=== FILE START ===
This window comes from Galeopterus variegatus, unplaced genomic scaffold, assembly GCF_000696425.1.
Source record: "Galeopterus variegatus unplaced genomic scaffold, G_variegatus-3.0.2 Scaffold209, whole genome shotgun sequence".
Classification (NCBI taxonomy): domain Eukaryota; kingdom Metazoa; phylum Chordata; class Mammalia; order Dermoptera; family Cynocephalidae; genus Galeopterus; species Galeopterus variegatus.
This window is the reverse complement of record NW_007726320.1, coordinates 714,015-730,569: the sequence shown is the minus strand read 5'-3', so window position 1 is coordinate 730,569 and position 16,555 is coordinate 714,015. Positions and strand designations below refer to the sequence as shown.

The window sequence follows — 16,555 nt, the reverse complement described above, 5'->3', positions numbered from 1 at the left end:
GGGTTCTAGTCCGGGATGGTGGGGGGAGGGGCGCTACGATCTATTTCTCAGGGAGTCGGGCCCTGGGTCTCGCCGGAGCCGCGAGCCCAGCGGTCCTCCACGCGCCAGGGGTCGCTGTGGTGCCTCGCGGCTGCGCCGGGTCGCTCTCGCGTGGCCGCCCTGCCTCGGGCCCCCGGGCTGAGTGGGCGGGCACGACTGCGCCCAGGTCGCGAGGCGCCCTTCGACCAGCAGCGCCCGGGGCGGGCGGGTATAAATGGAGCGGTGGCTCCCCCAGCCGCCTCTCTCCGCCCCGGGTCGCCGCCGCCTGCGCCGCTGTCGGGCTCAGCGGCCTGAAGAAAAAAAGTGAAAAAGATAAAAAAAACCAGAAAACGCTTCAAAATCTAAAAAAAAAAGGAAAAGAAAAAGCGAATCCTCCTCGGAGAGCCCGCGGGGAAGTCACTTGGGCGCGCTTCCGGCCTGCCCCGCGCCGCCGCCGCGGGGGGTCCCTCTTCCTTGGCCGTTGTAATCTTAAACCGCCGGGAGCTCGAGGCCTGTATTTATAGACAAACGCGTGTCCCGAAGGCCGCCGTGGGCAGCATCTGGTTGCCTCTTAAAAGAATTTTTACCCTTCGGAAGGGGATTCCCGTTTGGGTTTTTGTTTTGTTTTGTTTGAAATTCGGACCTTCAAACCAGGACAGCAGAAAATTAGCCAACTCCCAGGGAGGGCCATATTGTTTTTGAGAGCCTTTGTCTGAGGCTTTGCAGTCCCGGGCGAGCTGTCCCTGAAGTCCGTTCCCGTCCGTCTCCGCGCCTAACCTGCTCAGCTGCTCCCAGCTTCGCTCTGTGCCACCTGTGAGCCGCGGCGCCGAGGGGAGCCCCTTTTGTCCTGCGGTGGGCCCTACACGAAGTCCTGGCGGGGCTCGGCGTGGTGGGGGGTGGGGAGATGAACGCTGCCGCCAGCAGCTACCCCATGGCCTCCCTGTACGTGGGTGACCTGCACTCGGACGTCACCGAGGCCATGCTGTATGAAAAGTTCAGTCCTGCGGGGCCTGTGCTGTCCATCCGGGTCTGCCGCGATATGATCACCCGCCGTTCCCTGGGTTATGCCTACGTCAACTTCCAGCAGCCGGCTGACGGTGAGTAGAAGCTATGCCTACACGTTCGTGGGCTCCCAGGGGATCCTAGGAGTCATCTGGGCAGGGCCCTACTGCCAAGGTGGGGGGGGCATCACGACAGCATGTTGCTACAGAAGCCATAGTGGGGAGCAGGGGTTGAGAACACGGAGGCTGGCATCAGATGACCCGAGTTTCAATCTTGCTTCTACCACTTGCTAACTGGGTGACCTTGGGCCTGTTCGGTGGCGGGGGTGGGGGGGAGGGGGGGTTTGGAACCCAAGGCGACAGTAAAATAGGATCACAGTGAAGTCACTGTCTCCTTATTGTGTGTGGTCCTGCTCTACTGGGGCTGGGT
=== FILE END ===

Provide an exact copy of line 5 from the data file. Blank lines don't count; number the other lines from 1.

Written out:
The window sequence follows — 16,555 nt, the reverse complement described above, 5'->3', positions numbered from 1 at the left end: